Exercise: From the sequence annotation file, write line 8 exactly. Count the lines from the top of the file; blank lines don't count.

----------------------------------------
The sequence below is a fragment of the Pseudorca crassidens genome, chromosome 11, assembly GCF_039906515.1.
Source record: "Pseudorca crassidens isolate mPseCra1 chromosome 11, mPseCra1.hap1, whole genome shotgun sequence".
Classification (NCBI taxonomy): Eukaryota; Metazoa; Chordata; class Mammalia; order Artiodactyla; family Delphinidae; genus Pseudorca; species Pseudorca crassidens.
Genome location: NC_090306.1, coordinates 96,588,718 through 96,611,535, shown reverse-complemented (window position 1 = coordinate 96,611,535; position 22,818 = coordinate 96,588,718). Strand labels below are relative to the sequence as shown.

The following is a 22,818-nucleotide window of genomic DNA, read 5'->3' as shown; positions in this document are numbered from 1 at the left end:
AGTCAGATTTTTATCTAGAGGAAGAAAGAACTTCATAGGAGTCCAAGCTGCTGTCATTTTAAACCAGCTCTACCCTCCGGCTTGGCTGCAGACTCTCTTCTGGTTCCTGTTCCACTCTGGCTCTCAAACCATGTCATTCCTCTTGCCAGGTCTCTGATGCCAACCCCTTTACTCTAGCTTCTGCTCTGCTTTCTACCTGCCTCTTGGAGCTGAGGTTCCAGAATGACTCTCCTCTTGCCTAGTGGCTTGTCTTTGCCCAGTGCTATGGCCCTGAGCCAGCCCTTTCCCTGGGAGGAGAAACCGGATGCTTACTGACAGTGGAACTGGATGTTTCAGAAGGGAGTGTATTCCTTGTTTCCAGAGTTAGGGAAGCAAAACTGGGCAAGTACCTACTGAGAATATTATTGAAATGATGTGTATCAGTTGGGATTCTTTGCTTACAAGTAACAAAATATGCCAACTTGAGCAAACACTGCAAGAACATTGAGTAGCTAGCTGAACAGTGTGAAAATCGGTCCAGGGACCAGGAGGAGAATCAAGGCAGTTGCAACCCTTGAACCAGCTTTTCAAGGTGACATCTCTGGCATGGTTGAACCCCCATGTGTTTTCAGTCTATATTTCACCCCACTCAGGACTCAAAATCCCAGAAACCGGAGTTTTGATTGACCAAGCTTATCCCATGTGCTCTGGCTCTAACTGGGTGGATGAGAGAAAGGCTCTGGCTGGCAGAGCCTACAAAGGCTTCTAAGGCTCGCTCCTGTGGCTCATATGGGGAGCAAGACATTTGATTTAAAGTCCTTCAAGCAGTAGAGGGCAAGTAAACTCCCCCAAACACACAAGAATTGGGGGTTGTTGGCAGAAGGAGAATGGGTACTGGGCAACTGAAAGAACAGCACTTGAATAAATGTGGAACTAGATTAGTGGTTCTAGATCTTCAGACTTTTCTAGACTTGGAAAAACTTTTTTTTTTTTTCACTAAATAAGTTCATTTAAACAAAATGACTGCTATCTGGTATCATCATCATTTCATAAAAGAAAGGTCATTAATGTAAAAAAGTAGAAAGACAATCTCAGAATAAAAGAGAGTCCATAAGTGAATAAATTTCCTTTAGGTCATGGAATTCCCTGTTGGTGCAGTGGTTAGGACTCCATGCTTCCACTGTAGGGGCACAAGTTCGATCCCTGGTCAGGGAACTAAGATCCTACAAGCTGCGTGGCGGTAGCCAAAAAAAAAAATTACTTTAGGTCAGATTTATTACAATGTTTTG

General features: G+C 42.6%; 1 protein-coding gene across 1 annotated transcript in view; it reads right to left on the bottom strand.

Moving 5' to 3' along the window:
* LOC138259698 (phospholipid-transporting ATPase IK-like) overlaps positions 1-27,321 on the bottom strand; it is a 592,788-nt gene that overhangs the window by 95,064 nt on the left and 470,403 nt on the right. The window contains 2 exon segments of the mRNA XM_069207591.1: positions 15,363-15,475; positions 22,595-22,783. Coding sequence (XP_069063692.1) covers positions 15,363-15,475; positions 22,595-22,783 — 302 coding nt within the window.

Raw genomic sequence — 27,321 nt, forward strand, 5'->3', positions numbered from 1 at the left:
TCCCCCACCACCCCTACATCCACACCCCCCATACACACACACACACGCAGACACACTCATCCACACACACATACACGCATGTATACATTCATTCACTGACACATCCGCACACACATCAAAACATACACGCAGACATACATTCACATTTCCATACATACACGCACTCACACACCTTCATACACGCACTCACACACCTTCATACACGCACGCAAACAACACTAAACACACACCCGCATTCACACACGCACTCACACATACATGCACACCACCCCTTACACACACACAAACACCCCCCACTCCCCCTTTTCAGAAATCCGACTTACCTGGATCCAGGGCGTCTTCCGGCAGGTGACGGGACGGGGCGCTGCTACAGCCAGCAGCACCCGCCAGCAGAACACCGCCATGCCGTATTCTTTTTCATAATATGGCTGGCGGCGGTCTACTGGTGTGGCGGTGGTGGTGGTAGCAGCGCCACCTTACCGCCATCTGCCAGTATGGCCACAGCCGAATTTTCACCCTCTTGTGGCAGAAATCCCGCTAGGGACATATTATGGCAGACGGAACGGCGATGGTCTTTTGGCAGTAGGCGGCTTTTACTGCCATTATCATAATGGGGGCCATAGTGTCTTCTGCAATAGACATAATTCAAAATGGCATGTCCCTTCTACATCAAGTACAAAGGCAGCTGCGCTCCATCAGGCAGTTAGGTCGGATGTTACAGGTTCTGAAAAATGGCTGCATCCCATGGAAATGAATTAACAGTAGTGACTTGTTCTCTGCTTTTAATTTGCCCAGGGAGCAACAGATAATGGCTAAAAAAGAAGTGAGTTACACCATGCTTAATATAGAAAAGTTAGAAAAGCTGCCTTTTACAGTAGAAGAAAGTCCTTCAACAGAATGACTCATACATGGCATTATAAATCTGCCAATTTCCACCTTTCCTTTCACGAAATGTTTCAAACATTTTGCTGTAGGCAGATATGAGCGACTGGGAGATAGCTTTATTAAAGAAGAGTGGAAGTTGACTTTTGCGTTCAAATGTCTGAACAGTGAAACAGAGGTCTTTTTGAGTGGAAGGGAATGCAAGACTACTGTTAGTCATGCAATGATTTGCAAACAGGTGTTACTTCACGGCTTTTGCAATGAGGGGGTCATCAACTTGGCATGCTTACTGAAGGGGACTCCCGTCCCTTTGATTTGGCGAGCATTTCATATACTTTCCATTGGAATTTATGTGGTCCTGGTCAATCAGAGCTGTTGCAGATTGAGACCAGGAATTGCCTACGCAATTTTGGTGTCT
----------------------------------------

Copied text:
Moving 5' to 3' along the window: